West Section had a doorway 4.81' to the north of the south wall. This doorway
was ca. 5.70' wide. (A sewer pipe trench destroyed the north sill area so the
5.70' width is approximated.)
From the south wall of Room B to the doorsill area of the north-south
middle wall were two coquina blocks which were laid with the bedding plane of the
coquina being vertical rather than horizontal. (These aberrantly laid coquina
blocks are called shiners.) The block nearest the sill was cut so as to receive
the timbers of the door jamb.
Both of these coquina blocks were re-used as plaster was present on
the west vertical side. There was no mortar on the topside of these blocks as
they had been trimmed down when the wall was removed so that the wooden floor
would clear. The wooden floor was raised on 2" x 4" wooden joists.
This wall correlates with Floor 3 and was built just prior to the lay-
ing of this floor. The wall was 0.68' wide with the sill stone being 0.30' wide.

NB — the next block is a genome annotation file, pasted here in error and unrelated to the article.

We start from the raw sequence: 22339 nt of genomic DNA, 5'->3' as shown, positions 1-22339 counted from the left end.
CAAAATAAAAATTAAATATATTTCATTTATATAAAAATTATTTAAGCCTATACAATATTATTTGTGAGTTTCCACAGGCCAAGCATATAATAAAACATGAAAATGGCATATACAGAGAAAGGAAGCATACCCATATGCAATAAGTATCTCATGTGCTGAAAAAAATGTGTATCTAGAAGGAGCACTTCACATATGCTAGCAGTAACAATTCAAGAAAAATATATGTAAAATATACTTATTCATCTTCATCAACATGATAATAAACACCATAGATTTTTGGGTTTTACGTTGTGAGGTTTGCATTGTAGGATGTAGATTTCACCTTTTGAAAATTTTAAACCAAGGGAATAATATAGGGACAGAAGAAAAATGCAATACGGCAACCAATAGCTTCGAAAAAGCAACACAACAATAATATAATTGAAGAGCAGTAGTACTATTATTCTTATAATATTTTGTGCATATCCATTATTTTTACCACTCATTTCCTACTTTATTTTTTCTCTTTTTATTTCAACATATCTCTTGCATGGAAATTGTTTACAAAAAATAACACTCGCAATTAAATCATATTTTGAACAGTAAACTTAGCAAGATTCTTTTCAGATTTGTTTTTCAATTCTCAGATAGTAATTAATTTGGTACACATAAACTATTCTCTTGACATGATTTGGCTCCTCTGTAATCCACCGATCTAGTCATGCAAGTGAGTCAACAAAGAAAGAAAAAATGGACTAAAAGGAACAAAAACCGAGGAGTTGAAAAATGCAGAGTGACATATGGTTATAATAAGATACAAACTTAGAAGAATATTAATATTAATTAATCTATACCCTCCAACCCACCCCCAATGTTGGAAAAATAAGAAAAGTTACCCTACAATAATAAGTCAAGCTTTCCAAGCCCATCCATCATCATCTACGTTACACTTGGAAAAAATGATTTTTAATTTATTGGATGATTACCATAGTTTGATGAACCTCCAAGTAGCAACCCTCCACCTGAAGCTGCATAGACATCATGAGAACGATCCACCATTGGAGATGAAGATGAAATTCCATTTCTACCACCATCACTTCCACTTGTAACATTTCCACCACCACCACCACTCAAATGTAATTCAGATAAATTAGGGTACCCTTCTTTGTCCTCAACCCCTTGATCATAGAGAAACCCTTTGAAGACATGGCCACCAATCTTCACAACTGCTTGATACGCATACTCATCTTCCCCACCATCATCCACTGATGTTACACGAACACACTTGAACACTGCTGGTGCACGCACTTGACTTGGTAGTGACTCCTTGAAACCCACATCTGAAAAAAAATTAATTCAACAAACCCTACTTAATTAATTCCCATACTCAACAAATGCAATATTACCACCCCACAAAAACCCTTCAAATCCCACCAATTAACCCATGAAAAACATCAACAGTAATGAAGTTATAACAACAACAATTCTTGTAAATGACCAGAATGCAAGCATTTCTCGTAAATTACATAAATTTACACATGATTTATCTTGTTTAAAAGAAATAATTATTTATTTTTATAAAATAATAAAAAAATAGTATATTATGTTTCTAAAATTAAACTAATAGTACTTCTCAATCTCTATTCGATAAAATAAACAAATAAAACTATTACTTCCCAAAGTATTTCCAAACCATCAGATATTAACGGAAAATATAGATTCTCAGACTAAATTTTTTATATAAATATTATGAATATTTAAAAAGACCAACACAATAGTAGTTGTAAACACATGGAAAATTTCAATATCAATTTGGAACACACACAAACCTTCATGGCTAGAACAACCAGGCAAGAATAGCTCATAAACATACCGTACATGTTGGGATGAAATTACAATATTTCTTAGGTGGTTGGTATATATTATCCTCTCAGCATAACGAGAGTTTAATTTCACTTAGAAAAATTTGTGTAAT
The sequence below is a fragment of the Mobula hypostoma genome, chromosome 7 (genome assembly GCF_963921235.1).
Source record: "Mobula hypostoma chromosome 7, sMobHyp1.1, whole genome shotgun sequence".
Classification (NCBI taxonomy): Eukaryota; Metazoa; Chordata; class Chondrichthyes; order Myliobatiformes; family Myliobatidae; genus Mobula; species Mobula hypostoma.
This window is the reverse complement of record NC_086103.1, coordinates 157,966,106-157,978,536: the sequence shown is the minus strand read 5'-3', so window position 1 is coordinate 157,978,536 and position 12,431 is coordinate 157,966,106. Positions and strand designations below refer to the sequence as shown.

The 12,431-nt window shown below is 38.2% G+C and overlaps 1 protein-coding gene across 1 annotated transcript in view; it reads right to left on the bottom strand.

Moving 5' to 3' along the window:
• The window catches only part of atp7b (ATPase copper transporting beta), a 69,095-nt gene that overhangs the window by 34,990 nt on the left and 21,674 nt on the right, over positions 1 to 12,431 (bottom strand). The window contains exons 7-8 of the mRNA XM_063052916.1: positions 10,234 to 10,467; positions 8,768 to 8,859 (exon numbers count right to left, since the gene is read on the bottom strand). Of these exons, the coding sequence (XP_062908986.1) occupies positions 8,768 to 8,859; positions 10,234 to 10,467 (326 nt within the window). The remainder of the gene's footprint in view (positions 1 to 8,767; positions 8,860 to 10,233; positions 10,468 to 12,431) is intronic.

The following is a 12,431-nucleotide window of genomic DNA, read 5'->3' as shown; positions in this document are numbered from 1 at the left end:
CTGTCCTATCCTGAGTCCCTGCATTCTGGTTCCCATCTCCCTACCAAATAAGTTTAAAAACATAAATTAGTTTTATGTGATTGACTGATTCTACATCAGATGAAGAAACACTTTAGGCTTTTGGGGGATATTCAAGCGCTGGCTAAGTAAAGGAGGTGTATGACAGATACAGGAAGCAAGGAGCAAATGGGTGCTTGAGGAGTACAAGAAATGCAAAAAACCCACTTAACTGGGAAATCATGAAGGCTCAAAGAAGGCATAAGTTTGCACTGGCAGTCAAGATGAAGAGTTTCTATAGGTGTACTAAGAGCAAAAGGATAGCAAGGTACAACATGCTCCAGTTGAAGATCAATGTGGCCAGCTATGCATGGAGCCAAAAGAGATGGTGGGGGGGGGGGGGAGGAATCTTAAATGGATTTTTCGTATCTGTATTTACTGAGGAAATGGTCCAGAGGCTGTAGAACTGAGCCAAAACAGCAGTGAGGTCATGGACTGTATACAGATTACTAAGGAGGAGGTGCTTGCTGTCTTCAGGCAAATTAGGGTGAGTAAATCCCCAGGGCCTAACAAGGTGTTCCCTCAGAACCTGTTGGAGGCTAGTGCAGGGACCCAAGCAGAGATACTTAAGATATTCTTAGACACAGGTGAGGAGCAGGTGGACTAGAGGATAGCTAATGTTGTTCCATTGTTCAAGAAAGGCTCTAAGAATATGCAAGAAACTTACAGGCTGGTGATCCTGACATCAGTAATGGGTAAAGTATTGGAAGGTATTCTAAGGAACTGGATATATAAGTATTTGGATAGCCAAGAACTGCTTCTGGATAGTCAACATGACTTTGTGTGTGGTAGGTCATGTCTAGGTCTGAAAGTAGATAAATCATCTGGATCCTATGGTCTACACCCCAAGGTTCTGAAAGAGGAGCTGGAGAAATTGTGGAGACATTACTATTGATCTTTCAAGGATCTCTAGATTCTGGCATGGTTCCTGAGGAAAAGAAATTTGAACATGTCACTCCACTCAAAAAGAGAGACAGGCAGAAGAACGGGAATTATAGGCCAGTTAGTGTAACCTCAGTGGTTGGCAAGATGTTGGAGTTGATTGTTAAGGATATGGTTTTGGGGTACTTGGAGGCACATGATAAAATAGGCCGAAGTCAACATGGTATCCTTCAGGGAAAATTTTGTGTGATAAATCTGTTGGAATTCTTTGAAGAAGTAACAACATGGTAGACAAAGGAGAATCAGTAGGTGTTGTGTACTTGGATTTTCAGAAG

On the east side of the north-south middle wall was a coquina apron
that extended from the wall to 1.00' into the room. This extended from the
south wall to 4.91' north. The coquina apron was 0.20' thick.
After the removal of the coquina blocks of the north-south middle wall
it was found that the coquina apron extended under the blocks and into the west
section of Room B. How far it extended into the west section is unknown since
the excavations did not penetrate this area beyond 4.0' west of the north-south
middle wall. The coquina was still present here and continued on. This coquina
level was 0.10' below Floor 3 of the east section of Room B. At the wall the
narrow slabs of coquina rest on mortar which in turn was atop the ripio wall.
This coquina area extended into the west section of Room B. The coquina in this
section was concentrated along the southern area, or from the south wall to 4.91'
Included in the same level occurred brick fragments and other rubble. In this
West Section this material correlates with the bottom of Floor 3.
Room B, West Section
As has been noted only three floors were present in this section. The
top two being directly superimposed one on the other. Floors 1 and 2 correlate
with Floors 1 and 2 of the East Section. Also Floor 3 of both sections are of
the same level and time period.
Floor 3 was the floor laid down after the first coquina structure was
The ripio (whole shell) wall found in the East Section did not extend
west of the north-south middle wall.
Below Floor 2 was a large trash pit that at its base had a clay deposit